A human cytome project aims at creating a better understanding of a cellular level of biological complexity in order to allow us to close the gap between (our) molecules and the intrahuman ecosystem. Understanding the (heterogeneous) cellular level of biological organisation and complexity is (almost) within reach of present day science, which makes such a project ambitious but achievable. A human cytome project is about creating a solid translational science, not from bench to bedside, but from molecule to man.
The exploration of the highly dynamic cellular structure and function (in vitro and in-vivo), evolving in a high dimensional space (XYZ and time) and whose quantitative analysis leads us into an even higher order feature space, poses an enormous challenge to our science and technology.
The goal of the framework concept is to create a Research Execution System (R.E.S.) for cytome wide exploration. To
create an analog (in-vitro and in-vivo) to digital (in-silico) workflow concept which can be applied to ultra large scale
research of human cytome-level processes to improve our understanding of cellular
disease processes and to develop better drugs (less attrition due to better
Allow for managing a highly diverse quantitative processing of cellular structure and function. Create in-silico multi-scale and multidimensional representations of cellular structure and function to make them accessible to quantitative content and feature extraction.
The frontend technology mainly refers to optical systems, but CT, NMR, etc. can also be used for molecular medical research.
A lot of research and development goes into integrating data from heterogeneous resources, but due to the fact of a lack of workflow and process management at the content extraction level this process is very cumbersome. The middleware (R.E.S.) to glue data generating tools easily to corporate knowledge mining systems is missing (not only for cytome research).
My personal interest in cytomics, grew out of my own work on High Content Screening, as you can see in:
This document only provides basic ideas and thoughts on a framework to perform large scale cytome research, not yet with the concept of operations, user requirements or functional requirements, etc.. At the moment it does not yet provide a complete roadmap towards an entire system to achieve the goals outlined in the Human Cytome Project (HCP) concept. The potential impact of the human cytome on drug discovery and development is being discussed in Drug Discovery and Development - Human Cytome Project.
Let us now start with the thoughts and ideas for the framework. An entire organism is an anisotropic, densely packed, 4D grid (or matrix) of a high order of �recursive� information levels. We can study its structure and function at multiple levels, where the structure and function at each level is intertwined with over- and underlying structures and their function. The genotype and the phenotype both exist in a continuum of (bidirectional) interacting organizational levels.
Here I want to present and discuss some ideas on the exploration of the cytome and the conversion of the spatial, spectral and temporal properties of the cytome and its cells into their in-silico digital representation. It is a set of ideas about a concept which is still changing and growing, so do not expect anything final or polished yet. For readers with a good understanding of biotechnology and software engineering, the concepts in this article should be clear and easy to understand.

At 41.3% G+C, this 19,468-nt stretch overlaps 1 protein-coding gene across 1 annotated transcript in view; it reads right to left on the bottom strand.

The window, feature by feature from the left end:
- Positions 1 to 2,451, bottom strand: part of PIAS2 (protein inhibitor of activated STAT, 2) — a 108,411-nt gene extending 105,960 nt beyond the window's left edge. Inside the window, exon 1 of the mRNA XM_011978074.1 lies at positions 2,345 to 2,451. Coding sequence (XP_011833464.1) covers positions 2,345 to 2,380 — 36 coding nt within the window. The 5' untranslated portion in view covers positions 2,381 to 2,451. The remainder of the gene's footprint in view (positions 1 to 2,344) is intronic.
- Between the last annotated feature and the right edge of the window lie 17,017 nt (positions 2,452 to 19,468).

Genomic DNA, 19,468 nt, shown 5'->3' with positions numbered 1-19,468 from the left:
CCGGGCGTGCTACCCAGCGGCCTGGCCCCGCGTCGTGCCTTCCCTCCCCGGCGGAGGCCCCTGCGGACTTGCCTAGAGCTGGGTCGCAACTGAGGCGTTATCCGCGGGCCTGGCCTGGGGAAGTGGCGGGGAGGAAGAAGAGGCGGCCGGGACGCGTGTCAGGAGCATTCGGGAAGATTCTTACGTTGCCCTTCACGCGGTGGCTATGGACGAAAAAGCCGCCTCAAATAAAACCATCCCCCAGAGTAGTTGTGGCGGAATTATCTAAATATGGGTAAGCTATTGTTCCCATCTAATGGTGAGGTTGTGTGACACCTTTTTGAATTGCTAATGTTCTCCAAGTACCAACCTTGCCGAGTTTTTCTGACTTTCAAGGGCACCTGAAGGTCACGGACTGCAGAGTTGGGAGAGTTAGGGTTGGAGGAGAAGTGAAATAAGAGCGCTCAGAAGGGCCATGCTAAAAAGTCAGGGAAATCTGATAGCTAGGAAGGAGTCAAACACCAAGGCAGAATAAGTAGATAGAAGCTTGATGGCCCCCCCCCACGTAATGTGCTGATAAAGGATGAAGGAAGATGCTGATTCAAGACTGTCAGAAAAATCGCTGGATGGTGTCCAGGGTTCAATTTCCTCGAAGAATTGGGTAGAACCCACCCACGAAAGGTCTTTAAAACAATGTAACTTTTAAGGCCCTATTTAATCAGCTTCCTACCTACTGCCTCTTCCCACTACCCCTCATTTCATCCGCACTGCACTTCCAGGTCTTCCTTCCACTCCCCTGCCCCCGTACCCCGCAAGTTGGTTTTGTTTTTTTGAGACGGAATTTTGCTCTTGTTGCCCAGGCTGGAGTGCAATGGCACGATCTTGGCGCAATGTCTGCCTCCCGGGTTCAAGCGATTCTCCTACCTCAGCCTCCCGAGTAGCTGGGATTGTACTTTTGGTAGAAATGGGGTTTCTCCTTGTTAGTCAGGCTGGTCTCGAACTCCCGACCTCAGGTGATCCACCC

A modular and distributed framework should provide a unified approach to the management of the quantitative analysis of space (X, Y and Z), spectrum (wavelength) and time (t) related phenomena. We want to go from physics to quantitative features and finally come to a classification and understanding of the underlying biological process. We want to extract attributes from the physical process which are giving us information about the status and development of the process and its underlying structures.
First we have to create an in-silico digital representation starting from the analogue reality captured by an instrument. The second stage (after creation of an in-silico representation) is to extract meaningful parts (objects) related to biologically relevant structures and processes. Thirdly we apply features to the extracted objects, such as area and (spectral) intensity, which represent (relevant) attributes of the observed structure and process. Finally we have to separate and cluster objects based on their feature properties into biologically relevant subgroups, such as healthy versus disease.
In order to quantify the physical properties of space and time of a biological sample we must be able to create an appropriate digital representation of these physical properties in-silico. This digital representation is then accessible to algorithms for content extraction. The content or objects of interest are then to be presented to a quantification engine which associates physical meaningful properties or features to the extracted objects. These object features build a multidimensional feature space which can be inserted into feature analyzers to find object/feature clusters, trends, associations and correlations.
The voxel can be used as the basic object from which we derive (inheritance) the higher-order structures, e.g. the cell, organ, organism. Its attributes are its spatial (X,Y,Z), temporal (t) and spectral (lambda) characteristics.
My personal interest has been to build a framework in which acquisition, detection and quantification are designed as modules each using plug-ins to do the actual work and which operate on objects being transferred through the framework. Content is delivered by sources and delivered to destinations by a concatenated flow management system. Operators are plugged into the process to extract and to transform the data content.
Data representing space, time and spectral sampling are distributed throughout the data management system to be processed. The data flow through the framework and are subjected to plug-in modules which operate on the data and transform the content into another content representing space, such as physics to features. The focus is not on the individual device to create the data or on individual algorithms, but on the management of the dataflow through a distributed system to convert spatial, spectral and temporal data into a feature (hyper-) space for quantitative analysis.